As we enter month seven of what was supposed to be a short-term quarantine due to COVID-19, uncertainty is at an all time high. Where national surveys previously indicated roughly 24% of the adult population demonstrated symptoms of major depression, current studies indicate that this percentage has more than doubled.
Dr. Roger McIntyre describes an “echo pandemic” in the realm of mental health, which outlines the circumstances contributing to millions of cases of new onset adult depression. These unprecedented statistics can be understood with a three-pronged explanation.
1. The fear of contracting the illness itself, due to the huge variety of symptoms and levels of severity.
2. New onset insecurity and instability, particularly financially due to job changes including being furloughed or losing one’s job.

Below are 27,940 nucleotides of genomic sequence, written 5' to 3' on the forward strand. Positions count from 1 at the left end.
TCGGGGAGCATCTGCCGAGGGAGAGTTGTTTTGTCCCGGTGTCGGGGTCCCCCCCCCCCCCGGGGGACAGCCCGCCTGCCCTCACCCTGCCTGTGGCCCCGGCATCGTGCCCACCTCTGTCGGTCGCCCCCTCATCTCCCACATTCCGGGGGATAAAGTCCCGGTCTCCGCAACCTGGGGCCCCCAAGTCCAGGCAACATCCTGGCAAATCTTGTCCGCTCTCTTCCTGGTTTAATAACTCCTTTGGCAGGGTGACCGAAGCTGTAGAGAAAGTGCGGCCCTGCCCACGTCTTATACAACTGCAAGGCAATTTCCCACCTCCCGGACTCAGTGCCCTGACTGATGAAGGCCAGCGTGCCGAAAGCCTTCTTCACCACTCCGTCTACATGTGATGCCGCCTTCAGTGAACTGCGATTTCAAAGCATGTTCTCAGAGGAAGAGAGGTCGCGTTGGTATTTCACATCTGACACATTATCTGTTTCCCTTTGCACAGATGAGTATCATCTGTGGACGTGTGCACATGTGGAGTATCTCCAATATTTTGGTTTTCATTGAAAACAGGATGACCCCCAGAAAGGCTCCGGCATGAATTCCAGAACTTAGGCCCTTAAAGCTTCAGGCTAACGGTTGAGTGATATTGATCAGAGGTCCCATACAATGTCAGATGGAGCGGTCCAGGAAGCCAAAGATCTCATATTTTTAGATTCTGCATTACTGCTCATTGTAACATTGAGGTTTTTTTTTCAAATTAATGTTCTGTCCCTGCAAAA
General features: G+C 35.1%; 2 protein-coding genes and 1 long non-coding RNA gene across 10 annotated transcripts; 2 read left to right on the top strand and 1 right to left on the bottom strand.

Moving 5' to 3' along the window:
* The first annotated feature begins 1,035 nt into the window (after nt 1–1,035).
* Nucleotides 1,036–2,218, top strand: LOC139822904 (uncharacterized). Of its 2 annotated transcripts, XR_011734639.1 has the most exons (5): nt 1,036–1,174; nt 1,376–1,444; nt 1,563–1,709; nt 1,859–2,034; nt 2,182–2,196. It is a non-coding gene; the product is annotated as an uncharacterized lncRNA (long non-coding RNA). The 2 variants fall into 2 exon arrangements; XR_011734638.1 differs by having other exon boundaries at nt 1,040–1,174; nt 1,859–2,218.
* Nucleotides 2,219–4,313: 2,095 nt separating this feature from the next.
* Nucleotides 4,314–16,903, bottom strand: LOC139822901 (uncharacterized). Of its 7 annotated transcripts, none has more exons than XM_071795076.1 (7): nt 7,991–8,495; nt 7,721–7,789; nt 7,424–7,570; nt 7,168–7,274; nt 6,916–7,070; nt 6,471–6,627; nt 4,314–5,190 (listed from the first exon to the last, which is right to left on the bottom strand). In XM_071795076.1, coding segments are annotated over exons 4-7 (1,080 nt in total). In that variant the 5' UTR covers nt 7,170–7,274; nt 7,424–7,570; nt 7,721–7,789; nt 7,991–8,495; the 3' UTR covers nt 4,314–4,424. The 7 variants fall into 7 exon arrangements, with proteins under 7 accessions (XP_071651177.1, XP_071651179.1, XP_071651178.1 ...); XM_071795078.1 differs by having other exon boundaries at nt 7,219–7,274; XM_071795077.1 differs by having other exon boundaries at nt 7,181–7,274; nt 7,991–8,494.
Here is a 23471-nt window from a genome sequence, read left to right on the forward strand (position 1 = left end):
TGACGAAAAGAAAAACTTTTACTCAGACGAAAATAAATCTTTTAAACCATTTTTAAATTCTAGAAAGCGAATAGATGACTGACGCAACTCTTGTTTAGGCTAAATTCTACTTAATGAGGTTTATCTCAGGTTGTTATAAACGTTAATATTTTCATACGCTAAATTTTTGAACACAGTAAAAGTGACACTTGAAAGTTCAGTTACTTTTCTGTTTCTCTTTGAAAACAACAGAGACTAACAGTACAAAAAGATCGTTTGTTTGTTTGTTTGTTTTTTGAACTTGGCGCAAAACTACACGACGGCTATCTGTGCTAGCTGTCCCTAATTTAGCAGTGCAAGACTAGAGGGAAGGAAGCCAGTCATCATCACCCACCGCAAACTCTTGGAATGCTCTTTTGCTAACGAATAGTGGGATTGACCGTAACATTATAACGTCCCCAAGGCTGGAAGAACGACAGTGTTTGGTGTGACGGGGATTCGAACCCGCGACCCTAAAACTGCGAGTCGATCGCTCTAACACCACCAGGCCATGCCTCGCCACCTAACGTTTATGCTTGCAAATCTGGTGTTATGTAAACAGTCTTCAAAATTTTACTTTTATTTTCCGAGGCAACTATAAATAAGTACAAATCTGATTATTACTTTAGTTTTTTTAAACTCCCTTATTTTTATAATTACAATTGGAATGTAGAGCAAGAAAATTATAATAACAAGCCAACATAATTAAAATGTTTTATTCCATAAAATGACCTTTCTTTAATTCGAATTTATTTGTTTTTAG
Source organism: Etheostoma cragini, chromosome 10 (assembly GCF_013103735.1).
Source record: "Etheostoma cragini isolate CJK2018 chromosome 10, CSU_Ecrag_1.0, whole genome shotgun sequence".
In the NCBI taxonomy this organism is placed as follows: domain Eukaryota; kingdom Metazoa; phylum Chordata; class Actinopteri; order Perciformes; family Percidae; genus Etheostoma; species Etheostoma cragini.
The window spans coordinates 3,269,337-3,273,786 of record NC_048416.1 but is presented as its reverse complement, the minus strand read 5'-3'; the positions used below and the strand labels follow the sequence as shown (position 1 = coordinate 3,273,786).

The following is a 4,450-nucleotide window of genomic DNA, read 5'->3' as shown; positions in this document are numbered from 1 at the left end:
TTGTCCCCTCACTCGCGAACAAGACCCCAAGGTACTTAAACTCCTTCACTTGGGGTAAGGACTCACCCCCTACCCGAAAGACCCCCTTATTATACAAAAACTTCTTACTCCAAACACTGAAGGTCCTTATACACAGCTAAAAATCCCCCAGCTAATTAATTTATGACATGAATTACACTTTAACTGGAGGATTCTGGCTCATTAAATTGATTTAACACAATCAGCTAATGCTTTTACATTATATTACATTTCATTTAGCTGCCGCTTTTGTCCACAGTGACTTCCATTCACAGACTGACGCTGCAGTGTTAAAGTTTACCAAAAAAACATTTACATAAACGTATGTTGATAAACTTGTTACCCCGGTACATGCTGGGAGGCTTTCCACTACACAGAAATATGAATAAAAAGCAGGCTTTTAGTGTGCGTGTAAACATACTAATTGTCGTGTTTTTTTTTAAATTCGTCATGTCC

3. The consequences of long-term quarantine. While following the recommendation of staying at home as much as possible, there are significantly fewer opportunities for human interaction in both social and professional realms, leading to feelings of loneliness and isolation.
Resultantly, depression is as prevalent as ever. If you find yourself dealing with symptoms such as:
· low mood
· loss of interest in previously enjoyed activities
· low energy
· poor concentration
· feelings of guilt or hopelessness
· changes in sleep
· changes in appetite
· thoughts of self harm
You should feel encouraged to reach out for help! This can be achieved in a variety of ways:
· Confiding in friends and loved ones
· Joining a (virtual) support group
· Participating in regular therapy sessions
· Making an appointment with a psychiatry provider to see if you would benefit from medication(s).
There are multiple mental health services available for both temporary AND long-term health needs, including Telehealth. Even if you have never previously been diagnosed with depression, you can benefit from seeking out these resources.